Between traveling the country and hosting visiting dignitaries as well as special interest groups, Herzog also keeps up with important correspondence, such as his letter to King Abdullah of Jordan on the 27th anniversary of the signing of a peace treaty between Israel and Jordan. In the letter, Herzog, who met Abdullah several weeks ago, praised the king’s father and Prime Minister Yitzhak Rabin for demonstrating the true meaning of leadership by taking responsibility for the destiny of their nations.

The signing of the agreement, he wrote, “represented the triumph of the vision over extremism and cynicism. Twenty-seven years later, everyone must be clear about the supreme strategic value of peace. Only by deepening and expanding our ties at all levels of government and civil society, and in all fields of cooperation, will we be able to safeguard this indispensable asset of peace ”.

On the day Herzog received Tshekedi in Jerusalem, he had to rush between the morning reception and the evening state dinner to deliver a memorial speech by the grave of Israel’s founding president, Chaim Weizmann, on the anniversary of the Hebrew calendar of his death. Unlike most of the nation’s leaders, neither Weizmann, nor Presidents Ephraim Katzir and Ezer Weizman or Prime Ministers David Ben-Gurion and Menachem Begin are buried on Mount Herzl in the special section reserved for the leaders of the nation. Weizmann and Katzir, both scientists, are buried in Rehovot. Weizman is buried in Or Akiva with his son and daughter-in-law. Ben-Gurion is buried at Sde Boker and Begin on the Mount of Olives.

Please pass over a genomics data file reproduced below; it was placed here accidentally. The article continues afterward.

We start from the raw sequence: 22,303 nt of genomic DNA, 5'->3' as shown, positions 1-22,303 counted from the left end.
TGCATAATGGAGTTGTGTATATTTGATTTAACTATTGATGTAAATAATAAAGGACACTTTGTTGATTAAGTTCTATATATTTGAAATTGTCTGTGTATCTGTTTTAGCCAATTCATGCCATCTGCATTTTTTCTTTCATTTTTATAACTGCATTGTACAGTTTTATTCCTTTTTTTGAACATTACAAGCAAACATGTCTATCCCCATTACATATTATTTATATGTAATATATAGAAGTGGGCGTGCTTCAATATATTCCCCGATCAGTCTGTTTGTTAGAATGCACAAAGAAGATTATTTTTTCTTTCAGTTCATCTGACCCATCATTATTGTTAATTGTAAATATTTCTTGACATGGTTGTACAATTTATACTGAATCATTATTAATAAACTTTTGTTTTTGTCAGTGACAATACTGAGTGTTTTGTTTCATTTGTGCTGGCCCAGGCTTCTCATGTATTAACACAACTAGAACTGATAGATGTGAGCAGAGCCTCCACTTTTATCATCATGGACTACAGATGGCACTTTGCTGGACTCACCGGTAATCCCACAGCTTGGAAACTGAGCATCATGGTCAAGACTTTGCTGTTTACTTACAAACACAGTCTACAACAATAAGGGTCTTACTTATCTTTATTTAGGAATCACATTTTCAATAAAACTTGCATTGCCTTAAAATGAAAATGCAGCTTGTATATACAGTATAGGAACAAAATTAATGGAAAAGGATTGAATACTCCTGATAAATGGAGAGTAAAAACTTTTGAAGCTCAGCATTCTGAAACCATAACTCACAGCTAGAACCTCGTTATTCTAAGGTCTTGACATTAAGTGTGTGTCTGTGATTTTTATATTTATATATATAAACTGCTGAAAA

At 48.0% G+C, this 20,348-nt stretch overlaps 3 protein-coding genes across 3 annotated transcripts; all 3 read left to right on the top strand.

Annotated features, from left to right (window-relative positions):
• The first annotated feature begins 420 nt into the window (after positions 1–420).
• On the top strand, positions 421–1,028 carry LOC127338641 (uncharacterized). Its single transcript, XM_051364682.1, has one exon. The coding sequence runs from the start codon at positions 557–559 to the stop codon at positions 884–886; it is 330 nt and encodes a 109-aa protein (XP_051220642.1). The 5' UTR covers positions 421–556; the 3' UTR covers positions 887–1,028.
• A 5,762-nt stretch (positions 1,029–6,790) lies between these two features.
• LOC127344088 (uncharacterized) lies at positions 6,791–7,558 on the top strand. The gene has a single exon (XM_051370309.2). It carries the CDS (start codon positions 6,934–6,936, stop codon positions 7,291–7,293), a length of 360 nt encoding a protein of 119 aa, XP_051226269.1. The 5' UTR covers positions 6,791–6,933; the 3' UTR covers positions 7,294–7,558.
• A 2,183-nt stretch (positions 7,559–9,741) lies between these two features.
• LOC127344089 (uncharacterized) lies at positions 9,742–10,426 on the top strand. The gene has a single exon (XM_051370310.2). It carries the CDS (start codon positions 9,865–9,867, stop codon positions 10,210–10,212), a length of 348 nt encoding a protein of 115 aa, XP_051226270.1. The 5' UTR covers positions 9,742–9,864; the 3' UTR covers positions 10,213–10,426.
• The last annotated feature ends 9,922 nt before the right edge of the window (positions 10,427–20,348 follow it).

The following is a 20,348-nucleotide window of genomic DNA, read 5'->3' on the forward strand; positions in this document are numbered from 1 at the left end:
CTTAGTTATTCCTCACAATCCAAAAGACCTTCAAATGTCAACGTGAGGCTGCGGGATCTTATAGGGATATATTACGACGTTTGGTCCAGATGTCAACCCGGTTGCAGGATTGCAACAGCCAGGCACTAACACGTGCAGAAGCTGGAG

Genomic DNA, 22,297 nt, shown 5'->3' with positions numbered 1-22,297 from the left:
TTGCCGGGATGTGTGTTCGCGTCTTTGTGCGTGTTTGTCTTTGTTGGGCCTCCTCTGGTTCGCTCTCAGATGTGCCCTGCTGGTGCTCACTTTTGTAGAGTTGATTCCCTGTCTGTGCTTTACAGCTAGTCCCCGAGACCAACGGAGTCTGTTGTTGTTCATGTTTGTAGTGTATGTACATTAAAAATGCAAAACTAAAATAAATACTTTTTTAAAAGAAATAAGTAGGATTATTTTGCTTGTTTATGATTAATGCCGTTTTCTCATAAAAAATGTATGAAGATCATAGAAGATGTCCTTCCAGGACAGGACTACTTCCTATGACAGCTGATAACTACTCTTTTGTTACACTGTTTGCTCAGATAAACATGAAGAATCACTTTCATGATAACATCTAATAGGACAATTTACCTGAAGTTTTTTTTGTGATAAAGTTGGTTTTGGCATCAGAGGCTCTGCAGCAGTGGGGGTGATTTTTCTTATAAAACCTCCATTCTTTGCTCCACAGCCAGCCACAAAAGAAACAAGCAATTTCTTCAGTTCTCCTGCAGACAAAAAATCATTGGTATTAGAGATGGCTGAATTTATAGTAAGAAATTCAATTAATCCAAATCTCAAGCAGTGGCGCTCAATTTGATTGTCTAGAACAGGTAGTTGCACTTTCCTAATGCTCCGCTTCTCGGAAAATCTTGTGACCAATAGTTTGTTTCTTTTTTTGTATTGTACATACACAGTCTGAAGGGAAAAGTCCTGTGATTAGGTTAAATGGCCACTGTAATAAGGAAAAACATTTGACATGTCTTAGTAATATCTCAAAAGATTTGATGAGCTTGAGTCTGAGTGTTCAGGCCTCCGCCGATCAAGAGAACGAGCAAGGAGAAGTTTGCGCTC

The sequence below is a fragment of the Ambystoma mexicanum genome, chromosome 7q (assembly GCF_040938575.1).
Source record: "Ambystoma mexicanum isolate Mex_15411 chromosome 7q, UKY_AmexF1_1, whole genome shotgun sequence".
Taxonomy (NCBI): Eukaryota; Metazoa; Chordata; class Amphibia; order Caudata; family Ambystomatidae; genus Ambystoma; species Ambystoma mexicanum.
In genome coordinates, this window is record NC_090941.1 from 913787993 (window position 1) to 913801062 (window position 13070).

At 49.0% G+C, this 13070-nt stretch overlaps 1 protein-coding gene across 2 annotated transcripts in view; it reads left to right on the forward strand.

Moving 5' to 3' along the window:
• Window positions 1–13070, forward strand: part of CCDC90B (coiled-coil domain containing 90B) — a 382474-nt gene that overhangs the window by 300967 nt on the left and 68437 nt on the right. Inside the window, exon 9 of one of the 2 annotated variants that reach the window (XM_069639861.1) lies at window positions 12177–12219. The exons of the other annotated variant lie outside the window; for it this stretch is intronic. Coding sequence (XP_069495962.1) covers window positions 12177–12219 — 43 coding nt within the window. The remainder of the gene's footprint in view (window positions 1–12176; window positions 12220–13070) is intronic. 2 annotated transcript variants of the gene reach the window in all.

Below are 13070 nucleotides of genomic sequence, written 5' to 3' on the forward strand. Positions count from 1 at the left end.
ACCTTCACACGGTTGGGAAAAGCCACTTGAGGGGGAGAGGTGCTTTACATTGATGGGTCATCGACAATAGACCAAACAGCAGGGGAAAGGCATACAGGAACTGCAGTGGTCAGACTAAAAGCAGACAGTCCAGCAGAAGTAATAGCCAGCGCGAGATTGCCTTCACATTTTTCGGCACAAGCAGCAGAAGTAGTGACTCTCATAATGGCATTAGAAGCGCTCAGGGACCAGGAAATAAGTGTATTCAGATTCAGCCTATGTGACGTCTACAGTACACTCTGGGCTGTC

So Herzog had to go to Rehovot and return to Jerusalem.

On Weizmann, Herzog said that he had come to pay his respects not because it was done or because he was bound by protocol, but because of the enormous debt he owes to Weizmann, one of the giants among the Zionists. On display in Herzog’s office is a portrait that Weizmann gave to Herzog’s uncle, former Foreign Minister Abba Eban, considered one of Israel’s greatest statesmen.

■ AFTER his indignities, former Labor leader and Cabinet Minister Amir Peretz may regret leaving the political arena. In December 2020, after facing strong criticism for joining a Netanyahu-led government, he announced that he was running for president. A month later, he dropped out. Before the elections for the current Knesset, he decided to leave politics, which had been an important part of his life. But Defense Minister Benny Gantz nominated him for the presidency of the Israel Aerospace Industries board, but despite the fact that Peretz is himself a former Defense Minister, and who gave the green light to the Iron Dome, the board expelled him on the grounds that he lacks business and management experience. This is also a symbolic slap in the face for Gantz, who will likely be pondering next month what it might have been. Gantz was scheduled to sign a rotation agreement with Benjamin Netanyahu to take over as prime minister in November 2021. It turned out to be a pipe dream, and Gantz, who had entered politics with a bang, found that his political influence had shrunk to a groan. Several political experts have predicted that something similar will happen to Yair Lapid in his deal with Naftali Bennett.